Translation: a conceptual chamber opera (2015)
for 2 soprano, mezzo soprano, tenor,
flute, clarinet, violin, viola, 2 percussion
TRANSLATION: a conceptual chamber opera is a work which distills the conceptual material of opera—a complex layering of translations—while dismissing the tradition of opera’s expressivity, dialogue, and narrative/dramatic structure.
The topic of translation has been important in my work since 2007 when I began dissecting my compositional process by looking at how an idea for a piece materializes or translates itself into an actual sonic piece of work (i.e. the various steps/types of translation this idea takes in order to get to its sonic life). I am fascinated by how the end point is so far from the beginning, clearly demonstrating distortion of the initial idea due partly to translational processes the composer can’t control—the brain processing and translating material/ideas into other formats, the interaction between the performer and the score, the sonic realization, the listeners perception, with what we can control—the type, specificity and character of notation.
When something is translated, it changes language (be it spoken, structural, temporal, media type), and distortion is unavoidable. TRANSLATION raises questions regarding the nature of language, representation, perspective, (mis)communication, imitation, human thought process and the ontology of the individual.
Inherent in the process of translation, or changing one language into another, is a degree of loss of content, metaphor, or marker from the original language. In opera, a plot is translated into a durational structure containing text, sonic language (instrumental and vocal), characterization, scenery, casting, costumes, and acting, each attempting reinterpretation, communication, or translation of this original idea. Each of the choices the composer/librettist makes with regard to notation and plot characterization is a way of communicating or translating the initial idea, and translational processes continue on the part of the performers while changing the written (score and libretto) into the sonic/visual.
The most obvious type of translation in this work occurs between members of the ensemble. Individually, each performer explains/defines her/himself to the group of performers (albeit abstractly), after which the remainder of the group attempts to read/understand the individual. While defining her/himself, each performer uses a language, whose syntax is created by the composer, unique to her/himself including the specificity of the voice/language, and the perspective of first person, among various other musical parameters. When others try to “know” this performer, they each must translate information using their own tools, interpret their findings, and realize them sonically.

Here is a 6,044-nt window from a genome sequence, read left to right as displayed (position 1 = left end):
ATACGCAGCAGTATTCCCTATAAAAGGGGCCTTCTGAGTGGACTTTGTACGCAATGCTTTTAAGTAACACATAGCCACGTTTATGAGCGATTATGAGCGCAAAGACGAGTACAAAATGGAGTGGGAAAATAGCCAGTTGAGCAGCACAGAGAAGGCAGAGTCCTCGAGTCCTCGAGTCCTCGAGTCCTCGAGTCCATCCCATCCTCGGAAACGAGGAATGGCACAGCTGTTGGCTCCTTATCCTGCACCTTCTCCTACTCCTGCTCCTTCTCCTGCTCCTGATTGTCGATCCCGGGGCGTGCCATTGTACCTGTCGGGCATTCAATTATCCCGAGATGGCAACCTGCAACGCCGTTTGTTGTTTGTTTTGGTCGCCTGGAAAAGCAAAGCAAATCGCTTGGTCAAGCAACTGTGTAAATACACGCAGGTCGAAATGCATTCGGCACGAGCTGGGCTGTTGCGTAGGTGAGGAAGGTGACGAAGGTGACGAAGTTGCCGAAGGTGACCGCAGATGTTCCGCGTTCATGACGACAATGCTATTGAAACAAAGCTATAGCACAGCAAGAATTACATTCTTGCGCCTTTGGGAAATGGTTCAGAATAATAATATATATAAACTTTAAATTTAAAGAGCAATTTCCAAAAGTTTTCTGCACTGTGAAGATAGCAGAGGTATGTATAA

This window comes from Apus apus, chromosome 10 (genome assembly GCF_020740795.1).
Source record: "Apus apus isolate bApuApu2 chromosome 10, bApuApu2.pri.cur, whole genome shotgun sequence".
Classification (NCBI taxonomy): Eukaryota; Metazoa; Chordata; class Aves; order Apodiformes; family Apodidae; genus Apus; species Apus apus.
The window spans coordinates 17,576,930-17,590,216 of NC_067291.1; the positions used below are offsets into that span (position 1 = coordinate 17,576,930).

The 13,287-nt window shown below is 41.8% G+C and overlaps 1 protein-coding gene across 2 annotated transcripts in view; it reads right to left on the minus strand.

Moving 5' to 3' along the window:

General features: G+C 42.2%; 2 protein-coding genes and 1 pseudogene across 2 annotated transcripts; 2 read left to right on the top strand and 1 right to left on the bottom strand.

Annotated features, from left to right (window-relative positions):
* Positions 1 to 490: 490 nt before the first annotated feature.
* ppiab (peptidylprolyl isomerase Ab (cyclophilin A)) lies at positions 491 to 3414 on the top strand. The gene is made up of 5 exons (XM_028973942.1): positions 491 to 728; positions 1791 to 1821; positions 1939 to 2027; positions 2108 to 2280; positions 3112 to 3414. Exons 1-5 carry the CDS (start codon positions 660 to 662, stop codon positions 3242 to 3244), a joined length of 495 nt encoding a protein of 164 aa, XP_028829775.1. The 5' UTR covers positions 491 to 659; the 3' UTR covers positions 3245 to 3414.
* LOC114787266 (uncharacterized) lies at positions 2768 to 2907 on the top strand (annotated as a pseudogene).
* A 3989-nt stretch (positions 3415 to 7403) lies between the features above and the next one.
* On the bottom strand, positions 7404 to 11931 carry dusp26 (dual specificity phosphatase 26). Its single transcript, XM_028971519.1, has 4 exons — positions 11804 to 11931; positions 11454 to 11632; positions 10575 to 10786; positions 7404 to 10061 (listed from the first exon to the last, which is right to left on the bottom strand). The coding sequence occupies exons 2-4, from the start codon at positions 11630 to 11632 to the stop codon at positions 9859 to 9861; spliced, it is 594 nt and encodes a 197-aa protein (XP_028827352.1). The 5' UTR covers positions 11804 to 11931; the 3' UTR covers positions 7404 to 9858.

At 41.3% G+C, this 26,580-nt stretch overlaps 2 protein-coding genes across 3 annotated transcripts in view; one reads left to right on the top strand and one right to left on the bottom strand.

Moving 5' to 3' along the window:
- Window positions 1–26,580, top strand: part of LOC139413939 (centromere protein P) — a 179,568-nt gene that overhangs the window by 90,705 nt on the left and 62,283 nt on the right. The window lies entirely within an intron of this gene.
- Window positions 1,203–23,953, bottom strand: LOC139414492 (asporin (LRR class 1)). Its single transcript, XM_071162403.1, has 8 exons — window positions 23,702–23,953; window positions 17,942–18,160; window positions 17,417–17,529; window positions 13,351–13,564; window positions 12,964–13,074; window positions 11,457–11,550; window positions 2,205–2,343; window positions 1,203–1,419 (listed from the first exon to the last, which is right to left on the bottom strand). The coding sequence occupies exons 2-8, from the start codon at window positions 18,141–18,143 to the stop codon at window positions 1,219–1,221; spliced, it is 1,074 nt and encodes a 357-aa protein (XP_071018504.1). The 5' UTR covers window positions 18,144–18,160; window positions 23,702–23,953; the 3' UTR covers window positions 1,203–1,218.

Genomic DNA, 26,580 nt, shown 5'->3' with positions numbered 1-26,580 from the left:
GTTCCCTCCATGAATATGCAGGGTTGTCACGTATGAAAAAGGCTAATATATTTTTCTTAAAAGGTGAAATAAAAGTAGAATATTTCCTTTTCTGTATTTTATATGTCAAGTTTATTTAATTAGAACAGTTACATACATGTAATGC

Rather than a linear or narrative approach, TRANSLATION is a cyclical work. In this egalitarian performance practice, a complete performance of TRANSLATION would offer 10 cycles each one comprised of a performer presenting her/his own text score solo followed by the remainder of the ensemble's text score response. (Please note that the above video shows only 4 cycles out of 10.)
Notated as a set of parts only, this piece utilizes my Text Series technique where text becomes the structure of the work. The performer’s silent reading of it in performance, along with directions on how to “use” the text, dictate what should be done and when. No text painting is involved, rather the text is an event catalogue, and rhythmic scheme which relies on the individual’s reading pace and choice of word/symbol.
The opera raises various questions regarding the ontology of the individual, the distinctiveness of differences, the nature of language, and the distinction and confusion between imitation, representation, shared idea, and reiteration. Also what arises are discussions of perspective, human thought process, critical thinking and other philosophical inquiries including: How do we each define ourselves to others? Does this definition aptly reflect our true selves? Is our definition effected by the community we find ourselves in, and therefore does it change from minute to minute depending on those who are around us? Are we ever really understood? What is the meaning of understanding someone, or knowing someone? Is defining yourself to others in effect a falsity because it is a translation from essence to some sort of other medium (spoken/written language, facial expressions, body movement). Or, are our true selves a combination of all these communicative abilities?
Commissioned by First Take, The Industry
Premiered February 2015 by The Industry/wildUp
Live concert recording
Wallis Annenberg Center for the Performing Arts
Los Angeles, CA